The Revolutionary Soviet Committee is the Military Revolutionary Committee created by the Petrograd Soviet. No other Soviet organ for the leadership of the insurrection existed. Thus these five comrades, designated by the Central Committee, were required to enter as a supplement into the staff of that same Military Revolutionary Committee of which Trotsky was the president. Superfluous it would seem, for Trotsky to be introduced a second time into the staff of an organization of which he was already president! How hard it is, after all, to correct history after it is finished!

November, 11, 1927

I wrote at Brest a short outline of the October Revolution. This book went through a great number of editions in various languages. Nobody ever told me that there is a flagrant omission in my book – namely that it nowhere points out the chief guide of the insurrection, “the military revolutionary centre,” of which Stalin and Bubnov were members. If I so badly remembered the history of the October insurrection, why did not somebody clear me up? Why was my book studied with impunity in all the party schools in the first years of the revolution?

Even in the year 1922 the Organization Bureau of the party seemed to think that I understood fairly well the history of the October Revolution. Here is a small but eloquent confirmation of that:

Moscow, May 24, 1922

No. 14302 To Comrade Trotsky:

Excerpt from the report of the session of the Organization Bureau of the Central Committee for May 22, 1922. No. 21.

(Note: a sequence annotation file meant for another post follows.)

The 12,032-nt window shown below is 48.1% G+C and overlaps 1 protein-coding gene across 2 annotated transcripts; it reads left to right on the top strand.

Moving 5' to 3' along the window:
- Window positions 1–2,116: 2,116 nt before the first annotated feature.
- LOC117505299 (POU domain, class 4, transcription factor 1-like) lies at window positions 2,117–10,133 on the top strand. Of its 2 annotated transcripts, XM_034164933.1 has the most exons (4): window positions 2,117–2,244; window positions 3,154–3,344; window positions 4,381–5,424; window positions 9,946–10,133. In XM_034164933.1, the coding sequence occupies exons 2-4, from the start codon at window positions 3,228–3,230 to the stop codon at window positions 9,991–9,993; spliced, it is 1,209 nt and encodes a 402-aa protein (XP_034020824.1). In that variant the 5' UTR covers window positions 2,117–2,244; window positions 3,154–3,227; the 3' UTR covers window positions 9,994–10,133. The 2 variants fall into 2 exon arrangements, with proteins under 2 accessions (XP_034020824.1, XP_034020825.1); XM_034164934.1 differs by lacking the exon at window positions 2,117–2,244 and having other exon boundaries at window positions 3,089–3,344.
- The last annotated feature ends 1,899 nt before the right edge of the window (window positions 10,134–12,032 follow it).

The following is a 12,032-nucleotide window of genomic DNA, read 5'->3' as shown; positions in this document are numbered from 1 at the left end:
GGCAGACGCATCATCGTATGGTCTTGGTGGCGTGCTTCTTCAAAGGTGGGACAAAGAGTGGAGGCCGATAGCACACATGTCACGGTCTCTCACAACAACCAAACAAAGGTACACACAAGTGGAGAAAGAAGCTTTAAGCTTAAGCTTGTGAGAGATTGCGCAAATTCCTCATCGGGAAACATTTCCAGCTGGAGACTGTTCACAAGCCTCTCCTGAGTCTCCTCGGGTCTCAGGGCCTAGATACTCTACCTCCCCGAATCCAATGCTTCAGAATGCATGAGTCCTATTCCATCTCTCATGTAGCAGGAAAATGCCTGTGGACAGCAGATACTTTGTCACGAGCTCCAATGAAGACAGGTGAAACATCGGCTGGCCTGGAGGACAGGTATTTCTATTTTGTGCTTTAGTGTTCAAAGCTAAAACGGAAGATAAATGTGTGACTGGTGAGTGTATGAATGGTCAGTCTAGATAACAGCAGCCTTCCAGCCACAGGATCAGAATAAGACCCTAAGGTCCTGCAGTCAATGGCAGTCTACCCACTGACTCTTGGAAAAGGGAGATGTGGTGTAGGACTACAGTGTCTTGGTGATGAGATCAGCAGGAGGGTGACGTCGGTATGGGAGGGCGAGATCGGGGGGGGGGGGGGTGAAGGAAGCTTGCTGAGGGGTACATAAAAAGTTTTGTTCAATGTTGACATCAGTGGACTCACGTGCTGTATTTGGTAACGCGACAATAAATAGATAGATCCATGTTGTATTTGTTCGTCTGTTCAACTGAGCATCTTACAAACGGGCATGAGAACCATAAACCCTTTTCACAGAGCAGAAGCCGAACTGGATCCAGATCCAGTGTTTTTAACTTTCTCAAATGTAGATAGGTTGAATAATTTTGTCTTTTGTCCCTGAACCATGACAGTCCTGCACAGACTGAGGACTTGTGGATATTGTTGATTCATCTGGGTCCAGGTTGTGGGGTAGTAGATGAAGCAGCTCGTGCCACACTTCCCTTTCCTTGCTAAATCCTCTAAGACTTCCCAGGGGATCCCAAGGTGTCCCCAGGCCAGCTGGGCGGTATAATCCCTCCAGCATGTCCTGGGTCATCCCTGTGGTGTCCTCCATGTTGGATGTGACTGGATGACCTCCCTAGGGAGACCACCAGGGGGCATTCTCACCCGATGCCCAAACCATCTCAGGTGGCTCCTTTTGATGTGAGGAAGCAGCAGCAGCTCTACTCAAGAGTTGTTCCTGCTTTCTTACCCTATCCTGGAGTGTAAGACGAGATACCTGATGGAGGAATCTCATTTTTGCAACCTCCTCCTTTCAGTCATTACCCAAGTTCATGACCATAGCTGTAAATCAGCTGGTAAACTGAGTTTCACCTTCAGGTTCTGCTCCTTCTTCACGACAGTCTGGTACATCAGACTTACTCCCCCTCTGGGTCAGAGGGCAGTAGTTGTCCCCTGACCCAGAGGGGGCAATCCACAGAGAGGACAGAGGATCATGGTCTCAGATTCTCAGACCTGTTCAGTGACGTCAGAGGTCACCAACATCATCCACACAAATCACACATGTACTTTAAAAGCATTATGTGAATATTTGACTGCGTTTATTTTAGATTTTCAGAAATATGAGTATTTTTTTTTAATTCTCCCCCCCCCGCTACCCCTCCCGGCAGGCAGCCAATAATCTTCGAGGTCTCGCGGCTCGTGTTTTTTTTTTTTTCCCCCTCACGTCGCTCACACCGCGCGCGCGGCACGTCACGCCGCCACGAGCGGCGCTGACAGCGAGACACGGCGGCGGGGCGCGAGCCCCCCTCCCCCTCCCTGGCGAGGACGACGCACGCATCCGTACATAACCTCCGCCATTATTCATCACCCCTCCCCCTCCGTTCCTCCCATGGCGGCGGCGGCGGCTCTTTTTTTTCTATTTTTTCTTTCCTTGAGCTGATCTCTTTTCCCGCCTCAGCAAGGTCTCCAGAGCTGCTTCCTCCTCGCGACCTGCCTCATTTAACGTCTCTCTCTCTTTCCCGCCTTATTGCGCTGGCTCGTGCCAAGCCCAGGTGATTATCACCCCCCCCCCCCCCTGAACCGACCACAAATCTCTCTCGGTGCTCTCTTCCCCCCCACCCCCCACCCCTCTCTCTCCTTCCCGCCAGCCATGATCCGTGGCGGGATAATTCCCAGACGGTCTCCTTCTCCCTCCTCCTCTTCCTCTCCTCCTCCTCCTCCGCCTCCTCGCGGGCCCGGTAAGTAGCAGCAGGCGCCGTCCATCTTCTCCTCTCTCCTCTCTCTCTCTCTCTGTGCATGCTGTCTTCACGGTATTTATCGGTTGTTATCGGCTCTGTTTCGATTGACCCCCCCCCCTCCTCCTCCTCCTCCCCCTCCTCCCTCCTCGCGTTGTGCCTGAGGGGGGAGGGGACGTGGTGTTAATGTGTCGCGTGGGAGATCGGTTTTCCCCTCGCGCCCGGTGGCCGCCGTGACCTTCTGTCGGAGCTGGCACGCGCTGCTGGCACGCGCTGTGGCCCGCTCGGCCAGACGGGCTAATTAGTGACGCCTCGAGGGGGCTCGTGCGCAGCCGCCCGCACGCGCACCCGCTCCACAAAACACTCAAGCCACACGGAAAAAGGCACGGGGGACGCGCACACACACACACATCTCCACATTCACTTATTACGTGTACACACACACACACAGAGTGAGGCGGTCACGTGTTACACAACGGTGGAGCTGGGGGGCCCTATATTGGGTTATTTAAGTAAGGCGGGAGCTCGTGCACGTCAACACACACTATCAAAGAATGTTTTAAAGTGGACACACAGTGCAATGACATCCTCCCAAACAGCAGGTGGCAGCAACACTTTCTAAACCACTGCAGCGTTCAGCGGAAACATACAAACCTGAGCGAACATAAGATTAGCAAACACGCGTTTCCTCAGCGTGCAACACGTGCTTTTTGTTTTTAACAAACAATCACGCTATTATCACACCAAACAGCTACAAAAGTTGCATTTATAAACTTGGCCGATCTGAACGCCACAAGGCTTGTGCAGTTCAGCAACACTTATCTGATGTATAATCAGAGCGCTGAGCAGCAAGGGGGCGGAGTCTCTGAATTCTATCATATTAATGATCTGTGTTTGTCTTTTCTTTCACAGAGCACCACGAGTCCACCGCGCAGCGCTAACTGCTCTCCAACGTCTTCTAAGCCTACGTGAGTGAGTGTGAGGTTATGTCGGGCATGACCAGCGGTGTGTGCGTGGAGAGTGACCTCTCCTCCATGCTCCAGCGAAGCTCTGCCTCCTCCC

Commission Comrade Yakolev by the first of October to compose under the editorship of Comrade Trotsky, a textbook on the history of the October Revolution.

Signed, Secretary of the Sub-Department of Propaganda

That was in May 1922. And my book about the October Revolution having appeared before that time in many editions, was well known to the Organization Bureau – the head of which, at that period was already Stalin. Nevertheless the Organization Bureau considered it necessary to lay upon me the task of editing the school book of the October Revolution. How does this happen? It happens because the eyes of Stalin and the Stalinists were opened to “Trotskyism” only after the eyes of Lenin were closed forever.


1. p. 482

2. J. Stalin, About Trotsky, Trotskyism or Leninism, pp. 68–69.

3. No. 241.

4. This is a mild reference to the fact that Kamenev and Zinoviev opposed the seizure of power in October, held negotiations against it, with the Mensheviks, and even made known in a non-Bolshevik paper the secret resolution of the Bolshevik Central Committee calling for the insurrection. They were denounced as “traitors”, “deserters”, “strikebreakers”, etc., by Lenin in a long letter which I published in my Since Lenin Died.

Zinoviev subsequently stated that the two greatest mistakes of his life were this opposition to Lenin in 1917 and his opposition to Trotsky in 1924. “I am working with Trotsky now for long,” he said. That was two years ago, and he has since deserted again and is writing anti-Trotskylst articles at the behest of Stalin. – Trans.

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Last updated on: 3.9.2012